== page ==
Experimentation with democracy runs as a theme through the Icelandic movements, a point which is captured well in "Pots, Pans and Other Solutions." One of ALDA's methods that differentiates it from others Icelandic groups is its advocacy of randomly selected politicians.
ALDA has proposed that one-third of the ministers in Iceland's Parliament be randomly selected, and the others voted in: half as independents, half from political parties. The association asserts that random selection will provide for more equal rights than in the current representative system. The group writes: Those chosen randomly generally see themselves representing the general public while those elected from party-lists see themselves as representatives of their political party's voters.
Mar Arsaelsson highlights four instances over the past decade in which Iceland's power structure resulted in crucial decisions being made which contradicted public opinion and public will: 1) attacking Iraq; 2) joining NATO; 3) building the Karahnjukar hydroelectric plant; and 4) privatizing the banks.
He believes that using a random selection of politicians from society can reduce the chance that Parliament will act against majority will on crucial matters affecting most of the population. A randomly selected citizens council is more likely to contain a broader section of society. Anyone therefore is equally likely to be selected and this adds legitimacy. There is also evidence that cognitive diversity yields better results, even compared to selecting groups of specialists," says Mar Arsaelsson, who recommends Helena Landemore's book "Democratic Reason" to learn more.
Within the international media, some have written off Iceland's direct democracy experiments as an opportunity lost, citing few examples of real progress. Mar Arsaelsson agrees that only small steps have so far been taken. But he interprets the results differently: for him, the crisis has produced a discussion that is necessary before there can be any system change.
The general public was unlikely to call for changes they have never heard of in 2008. What we have learned is we need ideas and institutional models, such as for sustainable and democratic economics, and the method to implement participatory democracy," he says. "For the next crisis, we need a roadmap to follow.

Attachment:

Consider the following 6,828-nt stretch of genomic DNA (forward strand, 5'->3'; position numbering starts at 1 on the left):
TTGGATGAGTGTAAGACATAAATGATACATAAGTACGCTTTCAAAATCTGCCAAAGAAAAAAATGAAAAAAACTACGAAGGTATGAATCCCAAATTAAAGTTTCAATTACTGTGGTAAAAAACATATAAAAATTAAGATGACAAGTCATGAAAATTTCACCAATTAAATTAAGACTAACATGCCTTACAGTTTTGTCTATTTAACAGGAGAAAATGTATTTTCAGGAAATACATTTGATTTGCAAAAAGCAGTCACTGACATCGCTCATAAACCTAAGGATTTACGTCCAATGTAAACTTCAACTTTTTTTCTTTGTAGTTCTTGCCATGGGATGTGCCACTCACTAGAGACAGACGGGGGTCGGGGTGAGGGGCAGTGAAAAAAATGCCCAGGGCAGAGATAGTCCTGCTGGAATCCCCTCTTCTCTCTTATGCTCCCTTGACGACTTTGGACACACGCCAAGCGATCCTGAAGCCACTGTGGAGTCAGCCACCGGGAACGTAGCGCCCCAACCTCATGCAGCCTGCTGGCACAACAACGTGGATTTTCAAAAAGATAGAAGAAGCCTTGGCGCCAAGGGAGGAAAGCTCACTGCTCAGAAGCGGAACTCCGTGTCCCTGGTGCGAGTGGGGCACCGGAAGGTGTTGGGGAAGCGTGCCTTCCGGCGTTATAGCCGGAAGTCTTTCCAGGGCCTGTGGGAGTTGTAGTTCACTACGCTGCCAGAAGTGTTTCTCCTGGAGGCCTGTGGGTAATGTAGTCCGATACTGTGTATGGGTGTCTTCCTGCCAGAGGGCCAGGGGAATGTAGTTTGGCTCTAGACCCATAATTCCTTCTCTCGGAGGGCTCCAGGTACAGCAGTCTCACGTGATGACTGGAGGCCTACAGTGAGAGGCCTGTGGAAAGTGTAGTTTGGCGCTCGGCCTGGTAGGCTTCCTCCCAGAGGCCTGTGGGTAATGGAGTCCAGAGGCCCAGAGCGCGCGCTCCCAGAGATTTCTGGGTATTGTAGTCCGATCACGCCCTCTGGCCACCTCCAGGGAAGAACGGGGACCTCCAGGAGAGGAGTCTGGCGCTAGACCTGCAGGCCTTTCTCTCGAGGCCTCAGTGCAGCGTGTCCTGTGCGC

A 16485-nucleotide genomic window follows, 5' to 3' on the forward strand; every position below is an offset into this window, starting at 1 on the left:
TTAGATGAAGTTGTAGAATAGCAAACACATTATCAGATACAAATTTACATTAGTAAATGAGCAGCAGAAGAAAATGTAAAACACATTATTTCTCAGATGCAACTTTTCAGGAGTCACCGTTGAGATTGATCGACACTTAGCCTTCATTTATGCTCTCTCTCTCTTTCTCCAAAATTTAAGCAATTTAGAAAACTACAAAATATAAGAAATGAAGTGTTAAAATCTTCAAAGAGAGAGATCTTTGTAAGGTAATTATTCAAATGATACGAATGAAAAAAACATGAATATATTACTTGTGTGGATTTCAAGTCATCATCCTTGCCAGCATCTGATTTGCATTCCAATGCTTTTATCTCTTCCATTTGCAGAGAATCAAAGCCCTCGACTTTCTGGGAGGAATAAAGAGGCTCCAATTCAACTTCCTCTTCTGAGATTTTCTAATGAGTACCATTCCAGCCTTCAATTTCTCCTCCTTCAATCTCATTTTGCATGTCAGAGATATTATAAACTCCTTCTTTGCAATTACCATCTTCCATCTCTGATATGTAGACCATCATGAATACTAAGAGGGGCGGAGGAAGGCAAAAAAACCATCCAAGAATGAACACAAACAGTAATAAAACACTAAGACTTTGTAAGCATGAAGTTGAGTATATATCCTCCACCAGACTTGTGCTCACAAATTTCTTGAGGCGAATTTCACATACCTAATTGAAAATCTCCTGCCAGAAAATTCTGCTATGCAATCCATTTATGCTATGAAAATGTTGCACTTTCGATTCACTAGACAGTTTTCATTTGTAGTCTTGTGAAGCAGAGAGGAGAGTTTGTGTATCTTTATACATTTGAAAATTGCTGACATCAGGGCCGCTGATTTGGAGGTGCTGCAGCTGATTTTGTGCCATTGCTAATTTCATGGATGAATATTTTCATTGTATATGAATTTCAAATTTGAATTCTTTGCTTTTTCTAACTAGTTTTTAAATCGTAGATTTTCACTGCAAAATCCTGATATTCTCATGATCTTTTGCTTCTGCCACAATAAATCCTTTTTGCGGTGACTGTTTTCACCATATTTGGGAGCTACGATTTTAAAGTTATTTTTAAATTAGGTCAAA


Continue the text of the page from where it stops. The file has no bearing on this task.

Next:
ALDA is hardly alone with that aim. A recent article, "Dandelion Against Neoliberalism," argues that the numerous global social justice movements that have emerged since the financial crash are potentially spreading the seeds of radical change that will flourish later.
When asked, Mar Arsaelsson evaluated the extent that the financial crash and subsequent people's movements are having in helping to undermine current neoliberal dominance, he responds:
Right now, there is a worldwide movement working on solutions to our problems looking at new economic and political models, but it is so far incoherent. Of course, it was there before the crash, but it has many new elements. It is also far more visible in the public discussions, and with at least some public support. I expect we'll see even cooperation across this movement.
He suggests that the lack of political parties offering a clear agenda for change indicates the movement has a ways to go, although the distance is far nearer than before. The financial crisis and other issues, particularly climate change and how prosperity and growth interact, mean the persuasive powers of 'there are no alternatives' are greatly diminished everywhere.